DRESS FOR SUCCESS
Soprano Joyce El-Khoury on what it takes to inhabit two unique, challenging roles in Canadian Opera’s La Bohème

23 Sep DRESS FOR SUCCESS
Soprano Joyce El-Khoury on what it takes to inhabit two unique, challenging roles in Canadian Opera’s La Bohème

by Joyce El-Khoury, published in National Post, Monday, September 23, 2013 (front page Arts)
photo credit: Hans van den Bogaard photo credit: De Nederlandse Opera, Hans van den Bogaard May 2013

 

Who am I? A question that I’ve been asking myself for the last few weeks. This question is not one that is profound or existential, but one that relates to working on two roles (Mimì and Musetta) in the Canadian Opera Company production of La Bohème.  Every morning I check the daily schedule to see which part I have to play/rehearse.  I have been fortunate to have sung Mimì in several productions, therefore a role that I know intimately.  Musetta, however, is a first.  I wasn’t sure how I would feel about alternating these two roles, but what seemed like a daunting task, has been a very fruitful challenge… and I live for challenge! This opportunity has made me realize how important both characters are in the telling of this timeless story of love, loss and coming of age.  I now see both women much more clearly.  I, especially, have a much better understanding of Musetta through Mimì’s eyes than ever before, and the way I portray both women is affected by this.

 

During the rehearsal process, I try and get into the skin of the character as much as possible.  One way to help me achieve this is to dress accordingly.  For example, Violetta in Verdi’s La Traviata is the role I have performed the most. In the first act – a lavish party scene –  I dress in order to make myself feel as glamorous as Violetta does.  For the final act, when Violetta is on her death bed, I show up to rehearsal with very little makeup and wear something which makes me feel uncomfortable, or even unattractive to help me connect with the emotional and physical state of the character so that I can more effectively convey what the composer has written.  On a regular rehearsal day in Toronto I have had to bounce between the flirtatious, fiery Musetta and the meek and down-to-earth Mimì – there is no fashion that fits these two women in one, therefore I needed to adjust my rehearsal method slightly and really study the differences between these characters to bring out their personalities more clearly within me.   I think this exercise, in a way, has really strengthened my way of studying all my roles.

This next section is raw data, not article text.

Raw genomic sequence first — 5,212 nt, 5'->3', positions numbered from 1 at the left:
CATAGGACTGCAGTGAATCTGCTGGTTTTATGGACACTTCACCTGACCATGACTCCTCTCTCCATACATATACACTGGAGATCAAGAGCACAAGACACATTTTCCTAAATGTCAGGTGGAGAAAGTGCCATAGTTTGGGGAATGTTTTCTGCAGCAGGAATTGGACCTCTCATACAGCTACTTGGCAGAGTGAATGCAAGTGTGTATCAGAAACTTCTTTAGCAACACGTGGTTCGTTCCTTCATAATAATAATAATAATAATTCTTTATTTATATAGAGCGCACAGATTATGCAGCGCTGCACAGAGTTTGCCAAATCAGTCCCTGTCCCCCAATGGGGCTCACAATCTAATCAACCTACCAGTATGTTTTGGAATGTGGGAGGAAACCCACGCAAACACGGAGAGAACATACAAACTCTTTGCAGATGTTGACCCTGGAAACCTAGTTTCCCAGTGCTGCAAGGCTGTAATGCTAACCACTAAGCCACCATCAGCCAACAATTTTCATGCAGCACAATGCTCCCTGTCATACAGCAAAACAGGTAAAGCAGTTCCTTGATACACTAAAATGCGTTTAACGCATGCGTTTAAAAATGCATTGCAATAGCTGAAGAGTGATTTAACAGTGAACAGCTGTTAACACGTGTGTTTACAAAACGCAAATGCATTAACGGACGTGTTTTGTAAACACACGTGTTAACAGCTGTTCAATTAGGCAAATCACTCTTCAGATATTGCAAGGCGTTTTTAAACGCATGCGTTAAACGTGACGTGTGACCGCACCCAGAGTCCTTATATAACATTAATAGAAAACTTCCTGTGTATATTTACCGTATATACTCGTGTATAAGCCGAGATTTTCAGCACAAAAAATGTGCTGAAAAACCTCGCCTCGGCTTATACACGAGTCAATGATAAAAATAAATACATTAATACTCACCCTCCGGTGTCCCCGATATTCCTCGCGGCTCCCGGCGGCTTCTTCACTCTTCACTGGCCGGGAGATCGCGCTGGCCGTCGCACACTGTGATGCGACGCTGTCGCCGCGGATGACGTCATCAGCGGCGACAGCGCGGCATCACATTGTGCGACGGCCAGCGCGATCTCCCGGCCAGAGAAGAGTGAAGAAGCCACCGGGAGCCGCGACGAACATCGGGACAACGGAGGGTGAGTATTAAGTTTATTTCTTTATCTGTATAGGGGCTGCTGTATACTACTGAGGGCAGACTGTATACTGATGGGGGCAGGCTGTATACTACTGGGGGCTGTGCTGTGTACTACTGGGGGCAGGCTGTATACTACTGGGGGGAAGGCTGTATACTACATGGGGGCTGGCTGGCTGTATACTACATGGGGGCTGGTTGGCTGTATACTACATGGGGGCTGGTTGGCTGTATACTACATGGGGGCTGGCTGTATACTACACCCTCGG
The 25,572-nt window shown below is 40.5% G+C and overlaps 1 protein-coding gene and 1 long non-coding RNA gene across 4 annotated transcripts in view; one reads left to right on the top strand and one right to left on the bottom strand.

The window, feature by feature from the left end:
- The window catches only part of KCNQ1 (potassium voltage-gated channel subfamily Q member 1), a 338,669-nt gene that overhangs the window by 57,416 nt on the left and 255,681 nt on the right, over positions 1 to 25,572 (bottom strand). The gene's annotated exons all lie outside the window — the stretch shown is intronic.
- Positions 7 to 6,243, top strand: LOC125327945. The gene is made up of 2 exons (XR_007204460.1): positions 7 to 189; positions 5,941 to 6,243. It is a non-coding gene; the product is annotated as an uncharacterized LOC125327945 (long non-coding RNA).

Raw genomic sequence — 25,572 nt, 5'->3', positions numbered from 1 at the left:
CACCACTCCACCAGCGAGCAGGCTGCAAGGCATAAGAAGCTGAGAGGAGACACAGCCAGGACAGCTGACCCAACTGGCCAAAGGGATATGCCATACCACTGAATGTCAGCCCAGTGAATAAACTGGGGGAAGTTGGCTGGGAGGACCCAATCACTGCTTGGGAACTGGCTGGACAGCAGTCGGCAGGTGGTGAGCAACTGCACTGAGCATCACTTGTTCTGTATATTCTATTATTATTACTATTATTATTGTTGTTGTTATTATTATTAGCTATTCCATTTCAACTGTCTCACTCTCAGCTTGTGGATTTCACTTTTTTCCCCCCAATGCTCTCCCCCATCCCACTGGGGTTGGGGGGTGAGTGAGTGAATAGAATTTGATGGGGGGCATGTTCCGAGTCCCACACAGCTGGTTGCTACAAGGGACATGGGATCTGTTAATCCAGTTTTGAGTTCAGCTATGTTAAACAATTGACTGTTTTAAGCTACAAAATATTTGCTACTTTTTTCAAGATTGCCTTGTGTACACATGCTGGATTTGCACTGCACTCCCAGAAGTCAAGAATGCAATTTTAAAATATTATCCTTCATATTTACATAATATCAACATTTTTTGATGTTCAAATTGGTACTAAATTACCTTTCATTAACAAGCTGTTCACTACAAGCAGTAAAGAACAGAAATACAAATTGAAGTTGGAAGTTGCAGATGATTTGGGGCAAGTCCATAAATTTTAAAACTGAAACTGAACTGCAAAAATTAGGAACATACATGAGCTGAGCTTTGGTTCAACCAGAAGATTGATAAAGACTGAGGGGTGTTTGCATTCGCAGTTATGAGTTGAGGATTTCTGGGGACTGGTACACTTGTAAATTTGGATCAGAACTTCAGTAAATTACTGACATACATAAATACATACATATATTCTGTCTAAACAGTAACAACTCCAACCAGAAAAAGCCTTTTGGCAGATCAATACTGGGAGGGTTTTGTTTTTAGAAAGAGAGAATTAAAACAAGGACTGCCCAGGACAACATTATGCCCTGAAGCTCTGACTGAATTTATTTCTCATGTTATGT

All the characters I play are already living in me.  All I have to do is allow them to come through the music.

My debut recording, the role of Antonina in Donizetti’s Belisario, will be released this month on the Opera Rara label.   Contrary to La Bohème, this opera is very rarely performed, and the reference material is very limited, with only one previous commercial recording available.  During the recording process, done without an audience, I realized that the key to moving an audience comes down to doing exactly what the composer has written. The newness and freshness comes automatically from a committed artist who is willing to be the vessel in which the characters come to life.  What brings the uniqueness of the performance to life, is the individual performing the role.  My personal life experience naturally flows through me as I sing and act.  All the characters I play are already living in me.  All I have to do is allow them to come through the music.  This is art. This is individuality.  This is who I am, no matter how you dress me.

National Post
La Bohème opens Oct. 3 at
the Four Seasons
for the Performing Arts.  For tickets and
more information, visit coc.ca

 

 

To view how it appeared in print, visit Ms El-Khoury’s Facebook Page.